I'm not sure if this question showed up in my view because you live in Florida or if you asked the question in the Florida probate section, but this questioned needs to be answered by a Michigan probate attorney. Probates are different in each state and furthermore, Florida doesn't have a DIY probate process like some other states. Good luck.Ask a similar question
You will either need to contact an attorney in MI (you can repost your question under that jurisdiction) or Google the Michigan Estates and Protected Individuals Code, aka EPIC (enacted in 2000). Every state has their own probate code that you must follow. Good luck.
My answer is of a general nature and should not be construed to be legal advice nor creating an attorney-client relationship. Carol Johnson Law Firm, P.A. practices in the area of Wills, Trusts, and Estates, Disability - with a particular focus on providing Special Needs Trusts for disabled children and adults.Ask a similar question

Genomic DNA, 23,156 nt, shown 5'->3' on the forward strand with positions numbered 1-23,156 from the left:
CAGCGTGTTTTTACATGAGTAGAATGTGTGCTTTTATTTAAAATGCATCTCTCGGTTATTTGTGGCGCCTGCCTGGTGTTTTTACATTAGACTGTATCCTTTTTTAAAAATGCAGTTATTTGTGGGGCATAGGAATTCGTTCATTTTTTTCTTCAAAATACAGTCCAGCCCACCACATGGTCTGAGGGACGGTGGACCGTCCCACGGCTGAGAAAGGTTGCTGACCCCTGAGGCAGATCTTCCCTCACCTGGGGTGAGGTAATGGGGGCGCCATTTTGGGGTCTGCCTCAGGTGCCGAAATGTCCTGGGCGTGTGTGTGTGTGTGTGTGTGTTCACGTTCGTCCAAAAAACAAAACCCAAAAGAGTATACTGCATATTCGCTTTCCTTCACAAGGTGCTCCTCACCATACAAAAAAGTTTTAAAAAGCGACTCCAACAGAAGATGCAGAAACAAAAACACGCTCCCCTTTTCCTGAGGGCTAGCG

Repost your question for Michigan.
AVVO has a lot of Michigan probate attorneys answering questions.
The answer given does not imply that an attorney-client relationship has been established and your best course of action is to have legal representation in this matter.Ask a similar question
I am licensed in Michigan. My suggestion is that you hire a Michigan licensed attorney to help you through this. The Michigan Probate Code sets for specific classes of creditors who have priority in an insolvent estate. You simply cannot ask to close the informal administration of the estate when there are issues open (such as the disposition of the trailer). The Sworn Statement to close an informal probate contains a statement where you would swear that you have fully administered the estate, and paid or disposed of all claims. This is not the case, so you cannot file this statement yet. Even though Michigan does not require that you hire an attorney (as is the case in Florida), it is still wise to do so, or you may find that you have significant personal liability if you improperly administer the estate.Ask a similar question